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The Gun Safe

‘Magnum’ Guns for Women: A Bad or Smart Idea?

Smith & Wesson Model 19. Image Credit: Creative Commons.

For the longest time, when one mentioned the subject of “ladies’ guns,” one thought of so-called “mouse guns,” i.e. pocket autopistols and mini-revolvers in calibers such as .22 LR, .25 ACP, .32 ACP, and .380 ACP. And very often those guns were pink!

Thankfully, along came manufacturers like Smith & Wesson and that company’s LadySmith series that showed that female shooters could handle more powerful calibers like .38 Special and 9mm Parabellum just fine, thanks. And with the inroads made by women in the civilian shooting sports and law enforcement professions in the past four decades, whaddya know, it turns out that even bigger calibers like .40 S&W and .45 ACP are also female-compatible.

But what about the even more powerful calibers like .357 Magnum and .44 Magnum? Well, let’s take a look.

From “The Ayoob Files”

Self-defense guru Massad F. “Mas” Ayoob has written on the topic. Well, the work of Mas that is germane to this article was a story he wrote for his “Ayoob Files” column for American Handgunner Magazine titled “No One Ever Raped a .44 Magnum: the Helen Weathers Incident.”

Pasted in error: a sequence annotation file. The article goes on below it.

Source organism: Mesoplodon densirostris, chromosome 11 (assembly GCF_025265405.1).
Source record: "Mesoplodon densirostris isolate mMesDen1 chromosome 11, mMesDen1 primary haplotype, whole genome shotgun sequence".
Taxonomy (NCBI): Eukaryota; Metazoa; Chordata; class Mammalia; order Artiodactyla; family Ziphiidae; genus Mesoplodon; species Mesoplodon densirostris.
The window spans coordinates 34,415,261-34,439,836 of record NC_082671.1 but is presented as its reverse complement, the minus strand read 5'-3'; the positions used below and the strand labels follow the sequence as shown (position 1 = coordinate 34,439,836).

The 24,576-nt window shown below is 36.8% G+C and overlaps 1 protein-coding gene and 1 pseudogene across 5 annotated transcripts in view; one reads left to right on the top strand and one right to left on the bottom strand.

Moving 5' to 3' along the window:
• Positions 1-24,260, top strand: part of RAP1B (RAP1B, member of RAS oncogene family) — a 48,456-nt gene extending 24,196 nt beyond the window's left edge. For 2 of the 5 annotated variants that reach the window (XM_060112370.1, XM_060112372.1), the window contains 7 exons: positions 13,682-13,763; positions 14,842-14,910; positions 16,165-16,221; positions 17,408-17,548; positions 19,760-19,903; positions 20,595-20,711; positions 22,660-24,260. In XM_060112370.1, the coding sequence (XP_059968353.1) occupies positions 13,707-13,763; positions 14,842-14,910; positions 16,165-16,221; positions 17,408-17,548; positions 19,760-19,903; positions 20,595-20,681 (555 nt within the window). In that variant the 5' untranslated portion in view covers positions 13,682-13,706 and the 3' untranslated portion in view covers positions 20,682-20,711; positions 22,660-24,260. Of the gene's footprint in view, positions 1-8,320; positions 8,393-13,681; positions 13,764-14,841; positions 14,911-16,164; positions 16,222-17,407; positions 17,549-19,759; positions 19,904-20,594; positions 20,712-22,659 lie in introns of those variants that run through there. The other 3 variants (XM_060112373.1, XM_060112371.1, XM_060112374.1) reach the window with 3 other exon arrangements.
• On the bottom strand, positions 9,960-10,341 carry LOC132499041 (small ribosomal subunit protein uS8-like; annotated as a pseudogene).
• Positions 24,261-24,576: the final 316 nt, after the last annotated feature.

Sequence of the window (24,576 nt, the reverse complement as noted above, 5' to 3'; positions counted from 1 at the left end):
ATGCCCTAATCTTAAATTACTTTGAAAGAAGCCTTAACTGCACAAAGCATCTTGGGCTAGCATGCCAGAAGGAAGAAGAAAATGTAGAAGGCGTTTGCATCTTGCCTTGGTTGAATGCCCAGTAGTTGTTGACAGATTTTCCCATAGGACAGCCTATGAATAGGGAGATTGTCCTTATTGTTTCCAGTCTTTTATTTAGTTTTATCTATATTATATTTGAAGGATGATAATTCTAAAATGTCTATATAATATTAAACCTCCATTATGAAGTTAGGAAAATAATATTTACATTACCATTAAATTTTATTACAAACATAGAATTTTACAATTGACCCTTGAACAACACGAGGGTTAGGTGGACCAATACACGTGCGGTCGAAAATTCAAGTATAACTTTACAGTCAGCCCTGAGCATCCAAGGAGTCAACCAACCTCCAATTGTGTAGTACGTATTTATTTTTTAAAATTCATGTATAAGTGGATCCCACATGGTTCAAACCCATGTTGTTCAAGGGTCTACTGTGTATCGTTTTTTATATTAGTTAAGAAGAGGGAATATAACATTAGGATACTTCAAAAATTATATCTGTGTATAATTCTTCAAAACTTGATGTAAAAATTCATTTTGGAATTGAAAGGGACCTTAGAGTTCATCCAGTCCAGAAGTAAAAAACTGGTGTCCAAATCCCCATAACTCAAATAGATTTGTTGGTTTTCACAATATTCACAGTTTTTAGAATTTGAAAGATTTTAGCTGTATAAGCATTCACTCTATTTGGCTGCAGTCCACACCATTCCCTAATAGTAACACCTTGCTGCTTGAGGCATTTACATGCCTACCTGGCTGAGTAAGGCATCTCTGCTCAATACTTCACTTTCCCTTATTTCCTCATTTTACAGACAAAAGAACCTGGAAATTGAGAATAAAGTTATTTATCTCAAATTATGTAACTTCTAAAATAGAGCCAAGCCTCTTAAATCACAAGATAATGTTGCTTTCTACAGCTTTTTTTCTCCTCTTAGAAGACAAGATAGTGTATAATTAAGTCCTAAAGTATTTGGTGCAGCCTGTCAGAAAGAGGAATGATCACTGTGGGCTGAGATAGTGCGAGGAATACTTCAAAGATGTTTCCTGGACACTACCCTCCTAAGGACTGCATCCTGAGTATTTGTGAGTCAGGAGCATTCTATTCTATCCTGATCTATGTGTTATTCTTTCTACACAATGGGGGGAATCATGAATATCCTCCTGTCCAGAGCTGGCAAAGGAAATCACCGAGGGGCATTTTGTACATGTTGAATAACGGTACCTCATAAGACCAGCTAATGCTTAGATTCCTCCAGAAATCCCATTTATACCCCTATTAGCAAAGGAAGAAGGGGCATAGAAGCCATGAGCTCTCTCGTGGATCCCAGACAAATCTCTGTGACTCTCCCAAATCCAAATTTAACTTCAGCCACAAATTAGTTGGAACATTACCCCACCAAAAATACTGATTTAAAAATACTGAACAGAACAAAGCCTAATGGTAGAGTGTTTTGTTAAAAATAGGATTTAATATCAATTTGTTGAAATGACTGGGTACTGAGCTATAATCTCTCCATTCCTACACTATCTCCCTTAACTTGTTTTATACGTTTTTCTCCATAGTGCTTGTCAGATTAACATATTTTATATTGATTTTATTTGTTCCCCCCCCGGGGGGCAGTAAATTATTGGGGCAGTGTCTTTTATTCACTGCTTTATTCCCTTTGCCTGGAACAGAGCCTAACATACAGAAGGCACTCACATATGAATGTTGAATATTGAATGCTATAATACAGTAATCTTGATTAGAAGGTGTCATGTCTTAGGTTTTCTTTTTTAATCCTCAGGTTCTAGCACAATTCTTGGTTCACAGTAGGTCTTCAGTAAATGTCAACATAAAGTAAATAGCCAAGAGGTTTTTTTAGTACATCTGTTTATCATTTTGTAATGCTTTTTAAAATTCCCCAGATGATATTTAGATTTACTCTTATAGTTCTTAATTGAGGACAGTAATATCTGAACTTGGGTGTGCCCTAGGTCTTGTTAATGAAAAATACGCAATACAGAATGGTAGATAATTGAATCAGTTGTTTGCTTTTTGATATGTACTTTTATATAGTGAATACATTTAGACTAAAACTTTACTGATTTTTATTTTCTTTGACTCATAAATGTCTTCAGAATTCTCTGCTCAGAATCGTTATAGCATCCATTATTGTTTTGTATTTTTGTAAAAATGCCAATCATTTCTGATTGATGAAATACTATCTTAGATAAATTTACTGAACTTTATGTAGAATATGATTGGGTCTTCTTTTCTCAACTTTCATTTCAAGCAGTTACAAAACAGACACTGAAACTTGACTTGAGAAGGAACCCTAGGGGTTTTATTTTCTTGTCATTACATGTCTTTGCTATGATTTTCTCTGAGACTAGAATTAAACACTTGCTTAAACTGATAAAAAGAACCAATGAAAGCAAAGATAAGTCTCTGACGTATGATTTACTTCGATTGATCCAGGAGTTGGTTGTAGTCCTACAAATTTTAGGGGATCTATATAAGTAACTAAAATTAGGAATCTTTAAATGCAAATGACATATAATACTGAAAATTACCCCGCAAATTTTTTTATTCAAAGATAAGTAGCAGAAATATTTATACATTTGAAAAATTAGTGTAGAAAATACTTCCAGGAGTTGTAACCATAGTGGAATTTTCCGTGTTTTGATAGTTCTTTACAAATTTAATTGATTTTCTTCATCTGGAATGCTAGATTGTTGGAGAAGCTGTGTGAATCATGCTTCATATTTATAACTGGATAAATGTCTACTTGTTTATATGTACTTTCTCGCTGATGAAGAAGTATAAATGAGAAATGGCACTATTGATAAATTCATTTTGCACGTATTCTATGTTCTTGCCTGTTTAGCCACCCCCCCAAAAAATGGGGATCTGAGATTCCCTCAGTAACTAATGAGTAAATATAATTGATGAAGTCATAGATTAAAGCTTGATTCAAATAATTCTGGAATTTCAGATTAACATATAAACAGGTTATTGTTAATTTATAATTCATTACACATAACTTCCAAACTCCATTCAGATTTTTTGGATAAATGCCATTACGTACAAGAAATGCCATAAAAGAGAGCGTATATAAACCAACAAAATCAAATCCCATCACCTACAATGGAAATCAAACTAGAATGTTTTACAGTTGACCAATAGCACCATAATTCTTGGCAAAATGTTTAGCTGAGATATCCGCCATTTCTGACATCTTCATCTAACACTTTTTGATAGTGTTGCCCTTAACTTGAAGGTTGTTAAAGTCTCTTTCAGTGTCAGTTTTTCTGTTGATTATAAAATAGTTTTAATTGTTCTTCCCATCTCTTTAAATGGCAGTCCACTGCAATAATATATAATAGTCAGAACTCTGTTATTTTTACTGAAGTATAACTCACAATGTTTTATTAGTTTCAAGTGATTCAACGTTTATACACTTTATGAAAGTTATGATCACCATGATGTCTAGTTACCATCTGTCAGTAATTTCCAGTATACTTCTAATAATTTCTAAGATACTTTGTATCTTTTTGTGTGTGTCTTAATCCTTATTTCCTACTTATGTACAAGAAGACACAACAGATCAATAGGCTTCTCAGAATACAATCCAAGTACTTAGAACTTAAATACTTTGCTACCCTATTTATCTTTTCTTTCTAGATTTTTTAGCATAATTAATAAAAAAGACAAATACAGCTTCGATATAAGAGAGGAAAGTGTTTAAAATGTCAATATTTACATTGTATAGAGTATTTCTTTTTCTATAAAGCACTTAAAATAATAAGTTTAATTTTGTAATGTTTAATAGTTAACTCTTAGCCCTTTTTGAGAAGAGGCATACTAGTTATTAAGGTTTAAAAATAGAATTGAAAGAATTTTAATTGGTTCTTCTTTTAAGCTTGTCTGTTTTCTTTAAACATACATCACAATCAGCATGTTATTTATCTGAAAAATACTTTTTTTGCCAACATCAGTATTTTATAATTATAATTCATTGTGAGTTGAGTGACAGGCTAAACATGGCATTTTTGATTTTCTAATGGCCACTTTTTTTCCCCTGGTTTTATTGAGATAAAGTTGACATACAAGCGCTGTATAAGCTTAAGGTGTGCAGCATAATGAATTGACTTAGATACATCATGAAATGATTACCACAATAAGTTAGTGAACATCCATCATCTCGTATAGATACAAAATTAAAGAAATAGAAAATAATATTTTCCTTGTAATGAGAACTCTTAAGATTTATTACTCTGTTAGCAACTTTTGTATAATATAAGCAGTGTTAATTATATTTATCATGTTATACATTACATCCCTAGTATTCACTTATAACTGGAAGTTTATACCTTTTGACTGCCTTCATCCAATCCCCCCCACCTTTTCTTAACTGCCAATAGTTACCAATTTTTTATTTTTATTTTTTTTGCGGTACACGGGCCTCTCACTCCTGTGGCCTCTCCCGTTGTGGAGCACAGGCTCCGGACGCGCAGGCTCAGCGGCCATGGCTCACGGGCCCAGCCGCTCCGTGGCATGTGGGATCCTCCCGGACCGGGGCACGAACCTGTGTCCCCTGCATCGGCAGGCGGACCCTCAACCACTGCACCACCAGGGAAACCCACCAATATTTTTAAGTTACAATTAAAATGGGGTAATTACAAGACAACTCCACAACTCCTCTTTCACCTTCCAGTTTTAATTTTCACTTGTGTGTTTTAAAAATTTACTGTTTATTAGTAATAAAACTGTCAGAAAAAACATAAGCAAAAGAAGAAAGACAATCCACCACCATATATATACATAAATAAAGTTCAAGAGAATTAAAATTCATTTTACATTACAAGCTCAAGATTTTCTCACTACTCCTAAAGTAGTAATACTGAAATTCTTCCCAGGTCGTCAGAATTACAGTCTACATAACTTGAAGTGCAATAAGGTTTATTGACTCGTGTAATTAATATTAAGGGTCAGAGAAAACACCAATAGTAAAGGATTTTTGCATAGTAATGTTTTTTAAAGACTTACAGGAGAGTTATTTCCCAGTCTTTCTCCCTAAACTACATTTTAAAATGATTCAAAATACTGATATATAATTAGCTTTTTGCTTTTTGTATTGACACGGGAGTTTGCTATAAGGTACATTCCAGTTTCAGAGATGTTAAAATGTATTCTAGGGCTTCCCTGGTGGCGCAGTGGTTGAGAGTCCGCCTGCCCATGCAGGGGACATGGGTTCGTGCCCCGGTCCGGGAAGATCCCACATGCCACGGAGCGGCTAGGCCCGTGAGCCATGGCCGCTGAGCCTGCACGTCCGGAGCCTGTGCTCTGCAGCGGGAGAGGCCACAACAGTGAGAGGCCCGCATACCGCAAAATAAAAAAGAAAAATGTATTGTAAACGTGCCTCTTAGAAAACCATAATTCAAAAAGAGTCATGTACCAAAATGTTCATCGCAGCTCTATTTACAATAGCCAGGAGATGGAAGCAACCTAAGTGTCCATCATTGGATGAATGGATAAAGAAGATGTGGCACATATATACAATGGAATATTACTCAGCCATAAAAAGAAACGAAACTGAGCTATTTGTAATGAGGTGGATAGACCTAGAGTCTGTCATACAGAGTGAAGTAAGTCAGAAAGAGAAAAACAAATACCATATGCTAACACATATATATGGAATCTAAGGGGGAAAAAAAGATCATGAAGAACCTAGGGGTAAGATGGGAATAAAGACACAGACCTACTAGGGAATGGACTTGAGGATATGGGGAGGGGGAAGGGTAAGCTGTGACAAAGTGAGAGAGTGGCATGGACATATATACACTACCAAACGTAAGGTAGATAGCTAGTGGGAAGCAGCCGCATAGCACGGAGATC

Therein, Mas tells the highly satisfying story of the titular female armed citizen, who used the Dirty Harry Gun, i.e. a Smith & Wesson Model 29, to defeat a rape attempt by a dirtbag who, ironically enough, was packing a so-called “ladies’ gun,” namely an FIE .25 auto! Helen’s marksmanship did the trick: “[T]he two .44 slugs left his forearm resembling two bones with discolored, grafted skin stretched over them, at the end of which hangs an atrophied hand that no longer has any tendons to attach it.”

Personal Observations: 2011

Back in 2011, when I was still living and working in SoCal, I trained three different lady friends on my 6” bbl. Ruger GP-100 .357 Magnum and my 8 3/8” Taurus M44 .44 Magnum: my USC friends Alicia and Nic (you might remember the latter’s name from my article on the Smith & Wesson SW1911; she owns one) and my friend Shari. All three of these classy ladies had an intermediate amount of shooting experience prior to our fun-filled sessions at Los Angeles Gun Club, Burro Canyon Shooting Park, and LAX Firing Range, but none of them had fired a Magnum caliber.

Well, they all adjusted quickly and handled the recoil and muzzle blast of the .357 and .44 alike with accuracy and aplomb … and yes, I did indeed have them shoot the full-powered Magnum loads and not just the lighter Specials. Here’s what Shari, with her characteristic wit, had to say about the Taurus M44:

“Should I say something funny? Handling the Taurus is like handling a man, it’s surprisingly easy to handle once you know what you doing, OR … The Taurus may not be considered a ladies’ gun, but it’s surprisingly easy to handle once you get over your initial hesitation.”

Personal Observations: Present Day